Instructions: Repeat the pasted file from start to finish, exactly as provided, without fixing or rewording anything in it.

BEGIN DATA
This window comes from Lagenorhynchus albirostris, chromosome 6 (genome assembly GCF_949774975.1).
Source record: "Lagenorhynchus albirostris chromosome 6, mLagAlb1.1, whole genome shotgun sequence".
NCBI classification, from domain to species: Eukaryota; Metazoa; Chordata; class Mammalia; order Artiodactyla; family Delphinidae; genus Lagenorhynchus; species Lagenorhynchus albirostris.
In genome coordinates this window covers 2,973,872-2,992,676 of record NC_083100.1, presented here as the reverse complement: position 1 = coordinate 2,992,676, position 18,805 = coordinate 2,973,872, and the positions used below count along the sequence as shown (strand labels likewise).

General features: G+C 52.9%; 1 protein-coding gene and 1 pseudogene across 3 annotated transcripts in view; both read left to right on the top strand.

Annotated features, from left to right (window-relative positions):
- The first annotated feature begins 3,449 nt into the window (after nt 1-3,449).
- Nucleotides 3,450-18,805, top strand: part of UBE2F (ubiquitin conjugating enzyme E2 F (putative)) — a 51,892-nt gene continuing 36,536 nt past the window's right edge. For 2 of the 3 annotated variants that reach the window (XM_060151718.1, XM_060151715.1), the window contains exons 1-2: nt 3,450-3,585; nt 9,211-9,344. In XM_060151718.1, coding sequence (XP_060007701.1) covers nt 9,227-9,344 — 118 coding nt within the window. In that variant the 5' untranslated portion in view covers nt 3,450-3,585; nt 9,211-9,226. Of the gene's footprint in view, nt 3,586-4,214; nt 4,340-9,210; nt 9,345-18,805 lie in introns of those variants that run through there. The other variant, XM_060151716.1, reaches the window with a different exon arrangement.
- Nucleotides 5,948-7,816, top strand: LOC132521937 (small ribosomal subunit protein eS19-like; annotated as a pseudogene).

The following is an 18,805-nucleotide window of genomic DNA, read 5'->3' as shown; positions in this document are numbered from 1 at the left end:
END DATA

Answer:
This window comes from Lagenorhynchus albirostris, chromosome 6 (genome assembly GCF_949774975.1).
Source record: "Lagenorhynchus albirostris chromosome 6, mLagAlb1.1, whole genome shotgun sequence".
NCBI classification, from domain to species: Eukaryota; Metazoa; Chordata; class Mammalia; order Artiodactyla; family Delphinidae; genus Lagenorhynchus; species Lagenorhynchus albirostris.
In genome coordinates this window covers 2,973,872-2,992,676 of record NC_083100.1, presented here as the reverse complement: position 1 = coordinate 2,992,676, position 18,805 = coordinate 2,973,872, and the positions used below count along the sequence as shown (strand labels likewise).

General features: G+C 52.9%; 1 protein-coding gene and 1 pseudogene across 3 annotated transcripts in view; both read left to right on the top strand.

Annotated features, from left to right (window-relative positions):
- The first annotated feature begins 3,449 nt into the window (after nt 1-3,449).
- Nucleotides 3,450-18,805, top strand: part of UBE2F (ubiquitin conjugating enzyme E2 F (putative)) — a 51,892-nt gene continuing 36,536 nt past the window's right edge. For 2 of the 3 annotated variants that reach the window (XM_060151718.1, XM_060151715.1), the window contains exons 1-2: nt 3,450-3,585; nt 9,211-9,344. In XM_060151718.1, coding sequence (XP_060007701.1) covers nt 9,227-9,344 — 118 coding nt within the window. In that variant the 5' untranslated portion in view covers nt 3,450-3,585; nt 9,211-9,226. Of the gene's footprint in view, nt 3,586-4,214; nt 4,340-9,210; nt 9,345-18,805 lie in introns of those variants that run through there. The other variant, XM_060151716.1, reaches the window with a different exon arrangement.
- Nucleotides 5,948-7,816, top strand: LOC132521937 (small ribosomal subunit protein eS19-like; annotated as a pseudogene).

The following is an 18,805-nucleotide window of genomic DNA, read 5'->3' as shown; positions in this document are numbered from 1 at the left end: